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The late actor's rep confirmed his death in a statement shared with PEOPLE on Monday
Reubens' rep confirmed his death in a statement to PEOPLE on Monday, revealing that the actor had cancer for years before he died.
"Last night we said farewell to Paul Reubens, an iconic American actor, comedian, writer and producer whose beloved character Pee-wee Herman delighted generations of children and adults with his positivity, whimsy and belief in the importance of kindness," read the statement.
"Paul bravely and privately fought cancer for years with his trademark tenacity and wit," it continued. "A gifted and prolific talent, he will forever live in the comedy pantheon and in our hearts as a treasured friend and man of remarkable character and generosity of spirit."
The news was also confirmed on Reubens's official Instagram page.
Reubens created his iconic Pee-wee Herman character when he was a member of The Groundlings, which is a well-known Los Angeles improv group that has produced stars like Kristin Wiig, Lisa Kudrow, Maya Rudolph and Kathy Griffin. The Pee-wee Herman Show premiered at The Groundlings Theatre in 1981 and later moved to The Roxy on Sunset Strip before it landed an HBO broadcast, ultimately introducing the beloved character to a national audience.
Amid Reubens’s continued success with the character, he brought Pee-wee Herman to the big screen in 1985’s Pee-wee’s Big Adventure, directed by Tim Burton. He later created Pee-wee’s Playhouse for CBS, which ran from 1986 to 1990 for five seasons.
Pee-wee’s Playhouse earned 22 Emmy Awards during its run, with Reubens, personally, being nominated for an impressive 14 Emmy Awards. He ultimately won the honor twice.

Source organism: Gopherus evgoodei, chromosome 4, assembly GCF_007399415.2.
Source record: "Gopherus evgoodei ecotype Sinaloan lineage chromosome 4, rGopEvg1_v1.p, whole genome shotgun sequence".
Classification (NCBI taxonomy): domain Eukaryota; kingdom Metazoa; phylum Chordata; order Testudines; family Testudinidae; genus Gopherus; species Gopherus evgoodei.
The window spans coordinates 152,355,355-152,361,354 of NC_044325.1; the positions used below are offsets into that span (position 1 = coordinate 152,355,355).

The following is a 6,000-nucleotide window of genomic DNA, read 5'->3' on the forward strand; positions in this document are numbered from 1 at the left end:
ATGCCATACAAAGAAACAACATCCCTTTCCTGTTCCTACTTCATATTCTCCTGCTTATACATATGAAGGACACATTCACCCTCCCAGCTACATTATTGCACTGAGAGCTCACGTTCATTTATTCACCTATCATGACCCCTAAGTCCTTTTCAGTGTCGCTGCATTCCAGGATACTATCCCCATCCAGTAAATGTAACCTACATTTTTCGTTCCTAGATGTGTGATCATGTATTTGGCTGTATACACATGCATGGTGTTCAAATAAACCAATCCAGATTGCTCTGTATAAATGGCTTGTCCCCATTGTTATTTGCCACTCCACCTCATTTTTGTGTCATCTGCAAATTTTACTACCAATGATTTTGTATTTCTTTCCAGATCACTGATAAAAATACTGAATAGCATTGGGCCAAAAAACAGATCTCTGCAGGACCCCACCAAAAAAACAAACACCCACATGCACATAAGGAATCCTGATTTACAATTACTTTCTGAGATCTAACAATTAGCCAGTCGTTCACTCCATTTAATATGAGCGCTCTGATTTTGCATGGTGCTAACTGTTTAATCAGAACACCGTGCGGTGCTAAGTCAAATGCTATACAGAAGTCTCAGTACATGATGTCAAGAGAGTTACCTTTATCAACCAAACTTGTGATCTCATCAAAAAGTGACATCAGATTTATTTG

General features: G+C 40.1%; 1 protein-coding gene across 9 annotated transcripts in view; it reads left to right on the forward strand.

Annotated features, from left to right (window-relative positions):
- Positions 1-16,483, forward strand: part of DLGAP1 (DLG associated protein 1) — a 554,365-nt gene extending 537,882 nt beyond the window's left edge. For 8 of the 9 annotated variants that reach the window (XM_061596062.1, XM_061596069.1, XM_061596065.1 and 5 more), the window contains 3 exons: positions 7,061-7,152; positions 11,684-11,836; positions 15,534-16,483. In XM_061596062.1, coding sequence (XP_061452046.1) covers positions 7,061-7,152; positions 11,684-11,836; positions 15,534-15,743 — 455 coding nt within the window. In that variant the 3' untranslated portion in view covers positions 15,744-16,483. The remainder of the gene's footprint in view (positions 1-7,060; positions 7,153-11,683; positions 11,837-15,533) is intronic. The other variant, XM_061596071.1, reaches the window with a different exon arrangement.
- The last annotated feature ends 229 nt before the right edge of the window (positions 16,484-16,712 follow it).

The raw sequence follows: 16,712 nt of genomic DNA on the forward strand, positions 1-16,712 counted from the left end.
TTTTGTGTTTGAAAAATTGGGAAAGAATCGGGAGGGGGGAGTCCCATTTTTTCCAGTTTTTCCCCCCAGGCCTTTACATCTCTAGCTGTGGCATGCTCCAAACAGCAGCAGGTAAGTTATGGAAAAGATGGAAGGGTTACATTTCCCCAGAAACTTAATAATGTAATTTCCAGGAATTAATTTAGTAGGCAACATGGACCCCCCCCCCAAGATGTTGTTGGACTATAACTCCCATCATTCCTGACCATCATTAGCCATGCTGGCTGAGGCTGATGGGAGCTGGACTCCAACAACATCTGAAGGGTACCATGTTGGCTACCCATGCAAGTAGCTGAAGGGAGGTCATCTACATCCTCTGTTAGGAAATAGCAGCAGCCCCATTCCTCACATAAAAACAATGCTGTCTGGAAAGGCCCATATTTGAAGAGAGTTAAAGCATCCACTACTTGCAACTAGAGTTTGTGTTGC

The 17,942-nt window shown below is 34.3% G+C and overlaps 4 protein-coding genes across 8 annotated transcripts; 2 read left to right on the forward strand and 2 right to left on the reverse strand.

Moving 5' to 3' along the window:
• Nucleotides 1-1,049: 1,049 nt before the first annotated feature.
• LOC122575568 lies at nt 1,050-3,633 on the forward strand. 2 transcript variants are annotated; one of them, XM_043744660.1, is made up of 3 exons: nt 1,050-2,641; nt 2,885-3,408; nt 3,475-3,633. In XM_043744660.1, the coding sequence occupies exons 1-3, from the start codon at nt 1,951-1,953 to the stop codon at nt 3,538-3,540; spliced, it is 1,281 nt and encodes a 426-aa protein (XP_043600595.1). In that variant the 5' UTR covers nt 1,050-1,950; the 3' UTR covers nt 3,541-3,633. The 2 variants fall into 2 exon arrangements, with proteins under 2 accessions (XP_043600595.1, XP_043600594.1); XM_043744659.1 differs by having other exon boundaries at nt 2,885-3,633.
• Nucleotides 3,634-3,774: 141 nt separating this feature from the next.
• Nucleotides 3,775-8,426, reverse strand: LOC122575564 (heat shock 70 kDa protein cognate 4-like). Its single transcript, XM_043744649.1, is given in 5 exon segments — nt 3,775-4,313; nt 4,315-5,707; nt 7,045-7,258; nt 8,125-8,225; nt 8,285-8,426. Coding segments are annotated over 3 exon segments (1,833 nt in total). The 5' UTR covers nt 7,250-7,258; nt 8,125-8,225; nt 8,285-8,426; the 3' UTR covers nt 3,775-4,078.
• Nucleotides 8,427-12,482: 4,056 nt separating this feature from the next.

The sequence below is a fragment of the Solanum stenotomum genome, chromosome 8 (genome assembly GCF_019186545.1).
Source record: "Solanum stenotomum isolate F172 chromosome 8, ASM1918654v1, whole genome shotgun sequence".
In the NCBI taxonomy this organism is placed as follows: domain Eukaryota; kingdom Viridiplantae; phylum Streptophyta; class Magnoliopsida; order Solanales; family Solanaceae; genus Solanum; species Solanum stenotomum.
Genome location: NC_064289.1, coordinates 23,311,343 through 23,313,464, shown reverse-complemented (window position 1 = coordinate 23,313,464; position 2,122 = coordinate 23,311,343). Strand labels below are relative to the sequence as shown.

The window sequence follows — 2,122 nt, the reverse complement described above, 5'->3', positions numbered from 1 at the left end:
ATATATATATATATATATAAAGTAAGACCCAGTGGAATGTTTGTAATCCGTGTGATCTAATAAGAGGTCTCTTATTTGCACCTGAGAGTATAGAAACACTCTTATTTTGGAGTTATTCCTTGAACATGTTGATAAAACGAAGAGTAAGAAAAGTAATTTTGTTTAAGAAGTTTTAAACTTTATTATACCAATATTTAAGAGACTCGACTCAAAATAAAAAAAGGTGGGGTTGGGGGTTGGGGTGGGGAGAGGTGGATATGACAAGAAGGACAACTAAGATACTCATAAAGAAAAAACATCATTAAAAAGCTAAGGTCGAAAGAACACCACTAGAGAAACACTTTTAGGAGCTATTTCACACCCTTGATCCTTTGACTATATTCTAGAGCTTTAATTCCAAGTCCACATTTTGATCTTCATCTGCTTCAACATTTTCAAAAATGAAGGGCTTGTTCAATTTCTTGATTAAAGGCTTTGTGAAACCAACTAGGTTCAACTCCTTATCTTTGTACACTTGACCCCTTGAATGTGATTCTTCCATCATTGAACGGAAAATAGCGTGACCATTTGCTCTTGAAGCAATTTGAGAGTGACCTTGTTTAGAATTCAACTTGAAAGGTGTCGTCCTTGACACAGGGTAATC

Reubens brought the Pee-wee character back to the big screen in 1988’s Big Top Pee-wee, and later in 2015’s Judd Apatow-produced Netflix film Pee-wee's Big Holiday. An updated revival of The Pee-wee Herman Show also made its way to Broadway in the early 2010s.
Of playing the iconic character, Reubens once admitted he “had no idea” the role would have such longevity throughout his career.
“If anyone would have told me I’d be doing this 30 years later, I would have laughed,” he told Collider in 2015. “But now, I plan on doing it 30 years from now, when I’m 140.”
Reuben was not without his controversies. He was arrested in 1991 in Sarasota, Florida, for indecent exposure. He had specifically been caught masturbating while watching a film at an adult movie theater, but he pleaded no contest to the crime and avoided receiving a charge on his record. He was still required to complete 75 hours of community service.
Nearly a decade later, Reubens was arrested again in 2002 after child pornography material was found within his home. He turned himself in to the Los Angeles Police Department and was charged with a misdemeanor for the possession. The charges were dropped in 2004 after he pleaded guilty to a lesser misdemeanor obscenity charge.
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A rep for Reubens, who received a star on Hollywood’s Walk Of Fame in 1988, confirmed that he recently penned the first draft of his upcoming memoir. He had also put the finishing touches on two more Pee-wee movie scripts and was developing projects for television, including a variety show and a western called Fancypants.
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